It was a Saturday. Something strange had happened. I fancied something other than curry for tea! Not sure Kit was so impressed with this idea!
However not all was lost…
I still wanted that hit of spice!
We were going to be having curry. We had bought 3 chickens especially. To be honest I think the thought of taking the meat off 3 birds was not appealing to me on this particular day. I think a bout of ‘Can’t be arsed’ had come over me!
As well as three chickens I had also put a load of chickpeas into soak the night before so I had to incorporate those in some way.
I had been making some seasonings a couple days previously and knew that I had some surplus ‘Ome Made Portuguese Rub-a-Dub-Rub. And that was all the inspiration I needed! “One Pot Portuguese Chicken”.
One Pot Portuguese Chicken
This really is a simple recipe and whilst it’s cooking you can go about and enjoy your day rather than slaving over a hot stove.
You don’t have to use three chickens! The recipe below is for one. You can also use whatever vegetables you fancy.
You will need;
- One Large Chicken
- 165g dried chick peas (soaked overnight, boiled for 10 minutes and drained)
- 4 large potatoes quartered
- 4 large carrots cut into chunks
- 1 large onion sliced
- 2 bulbs garlic chopped
- roughly 120g mushrooms sliced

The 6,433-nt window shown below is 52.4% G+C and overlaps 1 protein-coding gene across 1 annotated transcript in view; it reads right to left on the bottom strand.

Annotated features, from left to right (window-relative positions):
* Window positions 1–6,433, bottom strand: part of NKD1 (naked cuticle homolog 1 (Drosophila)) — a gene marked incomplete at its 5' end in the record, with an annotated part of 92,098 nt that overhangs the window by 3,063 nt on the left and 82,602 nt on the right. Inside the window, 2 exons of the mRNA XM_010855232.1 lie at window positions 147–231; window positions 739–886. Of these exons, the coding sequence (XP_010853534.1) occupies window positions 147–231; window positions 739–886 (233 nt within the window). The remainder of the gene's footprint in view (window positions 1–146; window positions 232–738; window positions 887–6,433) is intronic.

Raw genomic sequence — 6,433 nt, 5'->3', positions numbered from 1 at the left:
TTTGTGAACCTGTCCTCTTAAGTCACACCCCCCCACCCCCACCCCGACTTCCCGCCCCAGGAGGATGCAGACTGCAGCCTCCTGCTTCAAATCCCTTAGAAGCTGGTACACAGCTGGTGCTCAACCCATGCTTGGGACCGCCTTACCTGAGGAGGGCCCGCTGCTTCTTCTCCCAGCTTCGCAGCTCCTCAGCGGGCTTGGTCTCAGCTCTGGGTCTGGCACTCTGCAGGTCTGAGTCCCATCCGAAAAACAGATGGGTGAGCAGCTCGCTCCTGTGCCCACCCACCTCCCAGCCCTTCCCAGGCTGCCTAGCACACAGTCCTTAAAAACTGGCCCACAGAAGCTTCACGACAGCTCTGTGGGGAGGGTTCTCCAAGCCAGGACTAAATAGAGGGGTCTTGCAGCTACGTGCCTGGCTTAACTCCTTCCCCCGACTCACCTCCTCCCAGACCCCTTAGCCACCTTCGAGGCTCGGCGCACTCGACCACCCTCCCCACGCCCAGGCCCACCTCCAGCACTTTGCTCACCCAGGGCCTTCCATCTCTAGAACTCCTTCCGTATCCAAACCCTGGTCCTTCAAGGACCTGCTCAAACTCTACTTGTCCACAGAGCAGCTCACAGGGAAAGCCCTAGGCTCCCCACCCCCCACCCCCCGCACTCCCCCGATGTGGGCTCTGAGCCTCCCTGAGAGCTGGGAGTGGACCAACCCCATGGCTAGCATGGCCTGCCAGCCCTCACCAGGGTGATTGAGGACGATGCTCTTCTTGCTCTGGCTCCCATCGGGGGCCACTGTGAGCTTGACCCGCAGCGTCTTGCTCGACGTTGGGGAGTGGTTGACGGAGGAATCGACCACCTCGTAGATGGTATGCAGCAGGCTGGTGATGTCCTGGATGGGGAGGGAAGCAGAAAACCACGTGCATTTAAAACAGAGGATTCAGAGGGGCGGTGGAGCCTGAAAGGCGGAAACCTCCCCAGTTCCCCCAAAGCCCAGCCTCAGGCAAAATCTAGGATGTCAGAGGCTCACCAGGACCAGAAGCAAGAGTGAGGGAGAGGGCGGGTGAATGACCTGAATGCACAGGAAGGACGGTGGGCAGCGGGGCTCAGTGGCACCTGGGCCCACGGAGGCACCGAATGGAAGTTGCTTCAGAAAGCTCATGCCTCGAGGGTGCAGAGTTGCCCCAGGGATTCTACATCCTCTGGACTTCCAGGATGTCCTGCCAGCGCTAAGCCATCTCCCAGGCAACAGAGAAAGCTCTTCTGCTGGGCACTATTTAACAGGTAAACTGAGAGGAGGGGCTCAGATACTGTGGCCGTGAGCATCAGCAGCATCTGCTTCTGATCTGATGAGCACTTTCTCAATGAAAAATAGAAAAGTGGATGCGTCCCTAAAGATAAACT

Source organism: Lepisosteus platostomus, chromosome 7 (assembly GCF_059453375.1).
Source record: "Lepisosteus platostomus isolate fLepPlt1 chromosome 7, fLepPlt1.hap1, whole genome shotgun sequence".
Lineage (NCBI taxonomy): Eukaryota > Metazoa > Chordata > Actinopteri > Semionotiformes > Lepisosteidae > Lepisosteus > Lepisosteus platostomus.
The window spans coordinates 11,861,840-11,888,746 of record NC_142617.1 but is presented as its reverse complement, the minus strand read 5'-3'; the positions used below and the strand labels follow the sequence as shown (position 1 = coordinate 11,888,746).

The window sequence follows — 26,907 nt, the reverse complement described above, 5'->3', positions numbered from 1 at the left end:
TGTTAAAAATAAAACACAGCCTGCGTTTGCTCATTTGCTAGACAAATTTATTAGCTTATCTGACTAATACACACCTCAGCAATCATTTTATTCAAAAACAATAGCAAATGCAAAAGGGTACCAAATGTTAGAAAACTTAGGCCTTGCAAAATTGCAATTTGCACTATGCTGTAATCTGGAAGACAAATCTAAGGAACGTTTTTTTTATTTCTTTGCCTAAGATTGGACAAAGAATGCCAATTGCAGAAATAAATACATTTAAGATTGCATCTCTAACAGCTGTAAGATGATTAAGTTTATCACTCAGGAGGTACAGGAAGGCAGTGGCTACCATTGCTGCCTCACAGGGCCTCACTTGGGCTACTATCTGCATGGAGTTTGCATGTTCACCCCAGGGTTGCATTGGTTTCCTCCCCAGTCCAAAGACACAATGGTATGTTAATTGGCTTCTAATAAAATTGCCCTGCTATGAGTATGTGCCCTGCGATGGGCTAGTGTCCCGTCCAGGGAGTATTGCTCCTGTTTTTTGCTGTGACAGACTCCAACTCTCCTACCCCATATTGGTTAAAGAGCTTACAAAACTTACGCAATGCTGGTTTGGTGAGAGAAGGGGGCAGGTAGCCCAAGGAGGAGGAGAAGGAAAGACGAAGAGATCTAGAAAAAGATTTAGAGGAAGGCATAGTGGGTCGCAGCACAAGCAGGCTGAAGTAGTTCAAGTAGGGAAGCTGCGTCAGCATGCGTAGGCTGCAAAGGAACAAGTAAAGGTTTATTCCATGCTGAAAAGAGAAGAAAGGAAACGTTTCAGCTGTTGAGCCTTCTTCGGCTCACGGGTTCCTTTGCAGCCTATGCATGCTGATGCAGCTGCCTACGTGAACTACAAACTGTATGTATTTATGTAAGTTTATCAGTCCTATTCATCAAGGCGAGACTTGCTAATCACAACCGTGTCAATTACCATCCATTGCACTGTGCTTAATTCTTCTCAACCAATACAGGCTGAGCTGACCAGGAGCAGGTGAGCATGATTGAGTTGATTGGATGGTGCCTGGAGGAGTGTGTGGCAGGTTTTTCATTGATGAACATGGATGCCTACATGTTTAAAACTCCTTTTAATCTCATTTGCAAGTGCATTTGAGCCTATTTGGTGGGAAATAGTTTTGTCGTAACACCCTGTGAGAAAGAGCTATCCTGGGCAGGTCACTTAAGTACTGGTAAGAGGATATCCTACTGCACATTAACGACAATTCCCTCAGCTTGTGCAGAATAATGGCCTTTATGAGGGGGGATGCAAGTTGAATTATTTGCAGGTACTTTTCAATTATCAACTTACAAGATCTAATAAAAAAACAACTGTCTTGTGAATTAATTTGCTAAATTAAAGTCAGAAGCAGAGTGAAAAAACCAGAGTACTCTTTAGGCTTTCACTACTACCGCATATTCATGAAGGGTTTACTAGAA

- 1 1/2 teaspoons ‘Ome Made Portuguese Rub-a-Dub-Rub (or Piri-Piri seasoning or mix up a little paprika, cumin and chilli) mixed with a little oil to make a paste.
- Roughly 1 1/2 litres chicken Stock (you could use a little less and add a glass of red wine or as we did a splash of Port!)
- 4 tomatoes chopped
- Big handful of fresh coriander chopped
- Seasoning to taste
Take a large roasting pan or anything oven proof that all your ingredients will fit in. Put all the ingredients except the chicken, spice mix, stock, tomatoes and coriander in your roasting pan. pour over the stock so that it almost but not quite covers your vegetables.
Rub the spice mixture all over your chicken and place it on top of your vegetables. Cover the whole pan with a couple layers of tin foil and place in a preheated oven at 170°C/150°C fan/gas mark 3 for 2 to 2 1/2 hours.
Take out of the oven. Turn the oven up to 220°C/200°C Fan/ Gas Mark 7. Remove the tin foil and stir in the tomato and fresh coriander. Check for seasoning. Place the pan back in the oven for approximately 30 minutes for the chicken skin to crisp and colour a little.
Remove from the oven and let sit for twenty minutes. The chicken will just fall off the bone. Try serving with some steamed rice and some good crusty bread.
Happy Happy Holidays!
We love school holidays in our house.
It’s even better when the weather is good, because after a wet winter with 4 bundles of energy bombing around in the house & climbing the walls, we were getting a wee bit fractious temperament wise.